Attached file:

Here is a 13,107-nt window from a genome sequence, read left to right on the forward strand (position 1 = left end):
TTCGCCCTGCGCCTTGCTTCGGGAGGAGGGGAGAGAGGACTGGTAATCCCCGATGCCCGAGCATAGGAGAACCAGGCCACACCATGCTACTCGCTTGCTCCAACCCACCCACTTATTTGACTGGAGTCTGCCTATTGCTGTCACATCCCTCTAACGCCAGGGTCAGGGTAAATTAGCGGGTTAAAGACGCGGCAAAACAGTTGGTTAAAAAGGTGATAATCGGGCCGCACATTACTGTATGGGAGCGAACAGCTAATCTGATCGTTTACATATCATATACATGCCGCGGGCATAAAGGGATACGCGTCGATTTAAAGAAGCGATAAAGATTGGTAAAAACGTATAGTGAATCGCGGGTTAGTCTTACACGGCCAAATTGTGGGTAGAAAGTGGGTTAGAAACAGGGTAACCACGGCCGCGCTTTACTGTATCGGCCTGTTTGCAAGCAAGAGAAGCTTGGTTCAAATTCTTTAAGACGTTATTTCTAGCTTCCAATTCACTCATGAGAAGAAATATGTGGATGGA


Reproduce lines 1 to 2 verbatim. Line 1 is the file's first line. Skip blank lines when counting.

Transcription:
Here is a 13,107-nt window from a genome sequence, read left to right on the forward strand (position 1 = left end):
TTCGCCCTGCGCCTTGCTTCGGGAGGAGGGGAGAGAGGACTGGTAATCCCCGATGCCCGAGCATAGGAGAACCAGGCCACACCATGCTACTCGCTTGCTCCAACCCACCCACTTATTTGACTGGAGTCTGCCTATTGCTGTCACATCCCTCTAACGCCAGGGTCAGGGTAAATTAGCGGGTTAAAGACGCGGCAAAACAGTTGGTTAAAAAGGTGATAATCGGGCCGCACATTACTGTATGGGAGCGAACAGCTAATCTGATCGTTTACATATCATATACATGCCGCGGGCATAAAGGGATACGCGTCGATTTAAAGAAGCGATAAAGATTGGTAAAAACGTATAGTGAATCGCGGGTTAGTCTTACACGGCCAAATTGTGGGTAGAAAGTGGGTTAGAAACAGGGTAACCACGGCCGCGCTTTACTGTATCGGCCTGTTTGCAAGCAAGAGAAGCTTGGTTCAAATTCTTTAAGACGTTATTTCTAGCTTCCAATTCACTCATGAGAAGAAATATGTGGATGGA